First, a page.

Blippar Celebrates One Year of WebAR and Apple Publishes Its View on NFTs
In this week’s article: Crypto is in the green again, (unlike the stock market), ByteDance (owner of Pico) may be in hot water with the U.S. government (again), Apple’s app store guidelines aren’t friendly to NFTs, Blippar celebrates one year of WebAR, and a Future of Privacy Forum infographic explores wearables and privacy.
An Eye on the Charts
After weeks of reporting red charts, major tokens rallied this week with Bitcoin up nearly 10 percent to be back above $20k, and ETH up over 20 percent to be back above $1.5k. Also experiencing double-digit gains on the week: Cardano, Salana, Uniswap, ApeCoin, Ethereum Classic, a number of memecoins, and a few other low-trading tokens and potential outliers.
Naturally, this positive week has been met with cheers that this is the end of the Bear market. Is it? I don’t know. Probably not. What may have caused it? Read on for one theory:
Stocks and Sats
Last week a number of reports pointed out that while cryptos were below all-time-highs, they were more stable than a recently tumultuous stock market. In addition to resurrecting the oft-argued question of whether crypto can be a store of value in established financial markets, this (admittedly brief) trend may have spurred a rush in crypto buy-in, which ironically makes crypto less stable.
This has in-turn led to the resurgence of another on-and-off crypto-trend: a decoupling with the stock market. While crypto has been up this week, many stock indices have been or still are down (or are only up slightly). While this probably isn’t a (meaningful) migration of institutional investors, it could be crypto markets attracting small-time investors from stock options like Robinhood and Acorns.
An Eye on the Fed
We moved our “eye on the Fed” down in the article this week to use the space to talk about XR rather than cryptocurrency. Specifically, ByteDance’s ongoing complex relationship with the U.S. ByteDance is currently fighting allegations of espionage that could land the Chinese tech conglomerate in hot water (again). The company has been banned in the U.S. before and some think it should be again.
ByteDance is behind the video sharing app TikTok. However, it is also the owner of Pico. Pico had a strong enterprise offering in the U.S. and seemed to be ramping up prior to its acquisition by ByteDance. The tense relationship between ByteDance and the U.S. could be why Pico has shown little interest in bringing consumer support and its recently announced headsets to the U.S.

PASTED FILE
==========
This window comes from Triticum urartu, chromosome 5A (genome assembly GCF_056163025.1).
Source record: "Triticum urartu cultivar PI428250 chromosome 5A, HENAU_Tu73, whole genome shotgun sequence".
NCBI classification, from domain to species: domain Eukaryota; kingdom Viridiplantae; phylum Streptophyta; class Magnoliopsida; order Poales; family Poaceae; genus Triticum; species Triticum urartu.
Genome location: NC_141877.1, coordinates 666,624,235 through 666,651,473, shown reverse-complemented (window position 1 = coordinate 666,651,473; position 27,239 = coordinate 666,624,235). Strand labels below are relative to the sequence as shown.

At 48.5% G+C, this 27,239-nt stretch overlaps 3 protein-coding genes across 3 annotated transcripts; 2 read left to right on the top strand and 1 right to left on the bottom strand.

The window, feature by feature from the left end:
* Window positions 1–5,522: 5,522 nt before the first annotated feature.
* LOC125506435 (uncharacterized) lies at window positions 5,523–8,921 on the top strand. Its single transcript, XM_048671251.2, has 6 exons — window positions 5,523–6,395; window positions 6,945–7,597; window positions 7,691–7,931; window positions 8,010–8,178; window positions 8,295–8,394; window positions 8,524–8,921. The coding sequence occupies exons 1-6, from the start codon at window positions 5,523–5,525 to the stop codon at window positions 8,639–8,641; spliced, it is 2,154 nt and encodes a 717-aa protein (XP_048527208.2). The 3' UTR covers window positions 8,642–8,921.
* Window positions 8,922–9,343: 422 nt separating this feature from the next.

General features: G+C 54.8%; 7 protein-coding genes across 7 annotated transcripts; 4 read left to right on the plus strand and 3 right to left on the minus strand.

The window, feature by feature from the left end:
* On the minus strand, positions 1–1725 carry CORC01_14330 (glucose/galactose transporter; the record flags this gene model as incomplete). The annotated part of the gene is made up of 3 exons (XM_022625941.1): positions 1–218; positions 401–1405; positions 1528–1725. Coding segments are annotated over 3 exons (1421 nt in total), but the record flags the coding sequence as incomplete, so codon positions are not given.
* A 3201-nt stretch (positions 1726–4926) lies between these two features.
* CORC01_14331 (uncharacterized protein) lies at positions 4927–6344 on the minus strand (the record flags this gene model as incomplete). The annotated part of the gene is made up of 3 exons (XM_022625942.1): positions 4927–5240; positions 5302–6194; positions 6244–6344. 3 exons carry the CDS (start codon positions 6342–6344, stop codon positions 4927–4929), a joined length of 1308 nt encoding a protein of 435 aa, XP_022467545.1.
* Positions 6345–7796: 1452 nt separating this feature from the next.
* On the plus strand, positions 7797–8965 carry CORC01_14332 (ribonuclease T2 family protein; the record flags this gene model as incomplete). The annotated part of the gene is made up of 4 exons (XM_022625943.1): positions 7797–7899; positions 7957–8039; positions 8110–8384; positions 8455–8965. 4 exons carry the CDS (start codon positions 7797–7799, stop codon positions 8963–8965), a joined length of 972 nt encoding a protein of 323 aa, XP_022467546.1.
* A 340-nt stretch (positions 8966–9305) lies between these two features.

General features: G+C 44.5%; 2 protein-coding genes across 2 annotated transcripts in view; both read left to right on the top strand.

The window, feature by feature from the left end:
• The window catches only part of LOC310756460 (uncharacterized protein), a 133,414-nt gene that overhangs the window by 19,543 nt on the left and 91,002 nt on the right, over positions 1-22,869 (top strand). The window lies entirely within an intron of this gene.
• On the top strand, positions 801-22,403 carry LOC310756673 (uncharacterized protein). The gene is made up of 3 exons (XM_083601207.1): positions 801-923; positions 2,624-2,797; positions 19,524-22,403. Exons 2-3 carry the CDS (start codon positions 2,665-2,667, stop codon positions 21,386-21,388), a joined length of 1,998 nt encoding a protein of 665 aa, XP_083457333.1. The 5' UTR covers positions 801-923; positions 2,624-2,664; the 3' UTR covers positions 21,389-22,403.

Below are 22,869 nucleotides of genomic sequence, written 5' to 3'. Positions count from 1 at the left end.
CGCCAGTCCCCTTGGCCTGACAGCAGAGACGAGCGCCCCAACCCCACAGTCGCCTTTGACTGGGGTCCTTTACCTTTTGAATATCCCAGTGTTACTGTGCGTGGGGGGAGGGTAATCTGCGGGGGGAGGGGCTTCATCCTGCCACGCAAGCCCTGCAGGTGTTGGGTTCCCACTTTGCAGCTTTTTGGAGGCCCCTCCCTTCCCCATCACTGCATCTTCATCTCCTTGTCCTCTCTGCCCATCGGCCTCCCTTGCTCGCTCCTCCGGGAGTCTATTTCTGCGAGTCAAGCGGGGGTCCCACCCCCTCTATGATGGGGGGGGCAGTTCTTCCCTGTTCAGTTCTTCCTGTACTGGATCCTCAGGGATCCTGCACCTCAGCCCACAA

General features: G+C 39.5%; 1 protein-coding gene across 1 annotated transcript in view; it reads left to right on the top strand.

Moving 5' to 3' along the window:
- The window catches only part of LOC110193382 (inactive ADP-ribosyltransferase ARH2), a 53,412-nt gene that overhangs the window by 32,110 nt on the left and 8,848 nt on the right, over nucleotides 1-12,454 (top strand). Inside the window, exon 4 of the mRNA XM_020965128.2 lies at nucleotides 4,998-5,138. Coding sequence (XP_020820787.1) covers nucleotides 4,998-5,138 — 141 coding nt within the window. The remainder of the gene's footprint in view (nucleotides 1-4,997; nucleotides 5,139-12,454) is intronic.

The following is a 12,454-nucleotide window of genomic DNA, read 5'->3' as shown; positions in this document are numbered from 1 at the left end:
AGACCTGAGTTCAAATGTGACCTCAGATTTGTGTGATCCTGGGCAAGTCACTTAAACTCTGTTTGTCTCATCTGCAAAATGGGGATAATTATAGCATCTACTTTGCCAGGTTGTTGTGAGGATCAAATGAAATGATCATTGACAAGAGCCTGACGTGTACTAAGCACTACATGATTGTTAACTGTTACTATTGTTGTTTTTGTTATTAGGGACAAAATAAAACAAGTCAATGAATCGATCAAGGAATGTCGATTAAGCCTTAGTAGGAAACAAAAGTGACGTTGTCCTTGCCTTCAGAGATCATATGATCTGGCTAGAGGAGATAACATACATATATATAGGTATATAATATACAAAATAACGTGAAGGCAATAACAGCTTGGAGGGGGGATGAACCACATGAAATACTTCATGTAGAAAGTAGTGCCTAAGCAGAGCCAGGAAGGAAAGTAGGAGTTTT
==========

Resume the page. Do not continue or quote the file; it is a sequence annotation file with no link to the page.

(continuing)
An Eye on Apple
Government legislation isn’t the only kind that can disrupt emerging technologies. Apple recently released Appstore Guidelines updates that include their view on NFTs, which are largely limiting given all that NFTs are capable of technologically. The guidelines largely restrict utility NFTs such as those used for games and social apps rather than strictly functioning as digital collectables.
The announcement could have particularly harmful ramifications on the budding world of augmented reality games and apps, which increasingly use NFTs as a way to facilitate economies and mechanics around in-game assets.
Blippar Celebrates One Year of WebAR
The AR content creation platform Blippar is celebrating one year of the WebAR SDK. The celebration included publication of numbers (over 100k users) as well as a number of updates to the platform including improved Simultaneous Localization and Mapping on mobile devices, a Unity plugin, and compatibility with new web frameworks.
Blippar recently announced plans to expand its operations in the United States. Together with Zappar and 8th Wall, the company is among the leading WebAR content creation platforms.
Wearables Wearing Down Your Privacy
The Future of Privacy Forum published an infographic illustrating how the constant flow of data through emerging technology wearables brings opportunities while also posing significant privacy risks to users. A report accompanying the infographic further discusses how emerging technology wearables require input that is not always understood by users and not always (consistently) regulated by policymakers.